Senator Hassell-Thompson Reminds Women to Check Their Heart Health February 1-7

Ruth Hassell-Thompson

February 01, 2010

Heart Disease is the #1 Killer of Women in NYS


(Albany, NY) Heart disease is the number one killer of women in New York State and across the nation.  More than 70,000 New Yorkers die each year from this disease. According to the Women’s Heart Foundation, heart disease refers to diseases of the heart and blood vessel system, such as coronary heart disease, heart attack, high blood pressure, stroke, chest pain (also called “angina“), and rheumatic heart disease.

In order to remind women of this important health issue, Women’s Heart Week was designed as a program to encourage heart health screenings, promote “prevention, education, symptom awareness and early intervention”.

 “It is critical that women know how to recognize the following symptoms of heart disease.  Being aware can literally make the difference between life and death,” Senator Ruth Hassell-Thompson explained.  “Additionally, by making subtle lifestyle changes we can actually take steps toward heart health so we never enter that danger zone.”

Some symptoms of heart disease include:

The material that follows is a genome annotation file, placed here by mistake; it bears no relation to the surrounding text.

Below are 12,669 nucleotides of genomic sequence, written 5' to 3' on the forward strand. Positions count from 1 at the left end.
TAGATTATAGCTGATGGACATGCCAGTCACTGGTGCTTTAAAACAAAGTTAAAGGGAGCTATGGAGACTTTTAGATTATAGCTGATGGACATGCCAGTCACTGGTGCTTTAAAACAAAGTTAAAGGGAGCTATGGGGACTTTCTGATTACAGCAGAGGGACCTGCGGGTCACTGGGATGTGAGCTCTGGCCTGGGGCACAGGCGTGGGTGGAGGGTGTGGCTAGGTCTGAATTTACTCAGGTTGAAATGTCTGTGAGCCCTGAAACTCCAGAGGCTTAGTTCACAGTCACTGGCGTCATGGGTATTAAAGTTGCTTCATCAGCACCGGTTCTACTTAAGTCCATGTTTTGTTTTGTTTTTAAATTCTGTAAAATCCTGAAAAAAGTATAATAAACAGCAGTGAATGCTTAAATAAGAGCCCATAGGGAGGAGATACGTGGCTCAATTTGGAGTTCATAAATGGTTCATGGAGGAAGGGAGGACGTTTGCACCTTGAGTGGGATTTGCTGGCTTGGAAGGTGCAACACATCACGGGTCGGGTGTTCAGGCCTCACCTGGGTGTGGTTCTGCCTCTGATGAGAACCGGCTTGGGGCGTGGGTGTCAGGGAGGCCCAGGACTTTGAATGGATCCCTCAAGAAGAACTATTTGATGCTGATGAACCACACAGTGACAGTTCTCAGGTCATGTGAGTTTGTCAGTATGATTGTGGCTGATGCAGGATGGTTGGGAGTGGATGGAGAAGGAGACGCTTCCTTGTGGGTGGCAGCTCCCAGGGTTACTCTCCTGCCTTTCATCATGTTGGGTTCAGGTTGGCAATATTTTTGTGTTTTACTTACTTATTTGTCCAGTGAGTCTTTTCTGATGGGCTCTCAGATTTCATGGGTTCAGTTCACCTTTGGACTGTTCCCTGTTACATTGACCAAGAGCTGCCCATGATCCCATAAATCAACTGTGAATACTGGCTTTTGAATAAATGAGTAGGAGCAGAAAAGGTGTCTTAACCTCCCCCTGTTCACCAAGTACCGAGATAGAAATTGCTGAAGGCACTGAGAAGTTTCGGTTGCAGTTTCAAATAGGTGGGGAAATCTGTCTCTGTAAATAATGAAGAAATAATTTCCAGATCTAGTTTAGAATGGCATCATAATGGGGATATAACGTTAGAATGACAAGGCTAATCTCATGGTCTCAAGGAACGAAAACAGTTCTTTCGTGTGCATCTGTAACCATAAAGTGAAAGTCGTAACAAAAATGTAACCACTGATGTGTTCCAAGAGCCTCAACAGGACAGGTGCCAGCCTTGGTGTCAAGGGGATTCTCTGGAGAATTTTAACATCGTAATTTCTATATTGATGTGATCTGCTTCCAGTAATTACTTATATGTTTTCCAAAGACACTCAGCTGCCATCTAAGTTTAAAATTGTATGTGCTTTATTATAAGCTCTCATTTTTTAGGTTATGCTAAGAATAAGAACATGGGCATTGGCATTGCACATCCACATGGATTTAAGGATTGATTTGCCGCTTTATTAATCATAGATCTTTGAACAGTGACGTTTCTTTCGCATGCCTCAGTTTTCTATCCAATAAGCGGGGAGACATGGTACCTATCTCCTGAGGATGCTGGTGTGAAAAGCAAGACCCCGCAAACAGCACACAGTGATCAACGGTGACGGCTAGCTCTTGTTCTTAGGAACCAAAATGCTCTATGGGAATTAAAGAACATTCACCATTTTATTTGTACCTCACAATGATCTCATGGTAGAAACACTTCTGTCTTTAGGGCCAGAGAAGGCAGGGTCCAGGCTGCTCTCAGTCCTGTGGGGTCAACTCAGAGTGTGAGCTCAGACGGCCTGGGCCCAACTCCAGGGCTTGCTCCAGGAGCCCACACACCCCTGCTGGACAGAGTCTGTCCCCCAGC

• Pain, pressure, fullness, discomfort or squeezing in the center of the chest
  • Shortness of breath or difficulty breathing
  • Stabbing chest pain
  • Radiating pain to shoulder(s), neck, back, arm(s) or jaw
  • Pounding heartbeats (palpitations) or feeling extra heartbeats


Easy steps women can immediately take to build heart health include:

  • Starting a daily exercise calendar that includes designated activities, such as walking, stretches at work after lunch, and catching up on gardening and housework.
  • Practicing deep breathing and relaxation exercises to avoid stress.
  • Staying away from smoke-filled environments.
  • Becoming a leaner cook: switch from whole milk to skim; use egg substitute or egg whites instead of whole eggs; learn baking tricks, such as using cocoa powder instead of baking chocolate.
  • Following recommendations set forth by the National Cancer Institute and eating at least 5 servings of fruits and vegetables every day.


Less than one-third of U.S. adults get regular leisure-time physical activity (light or moderate activity that lasts 30 minutes or more, five times a week); about 10 percent of adults have no physical activity at all in their leisure time. 

“All too often, women are juggling work, family and care giving responsibilities, and as a result, they place the needs of others above their own.  Sadly, this can become a deadly habit, but making a few changes in one’s eating and exercise routine can make all the difference,” said Senator Hassell-Thompson. 

Senator Hassell-Thompson encourages women to learn more about their own risk for heart disease, and what they can do to stay healthy, by visiting: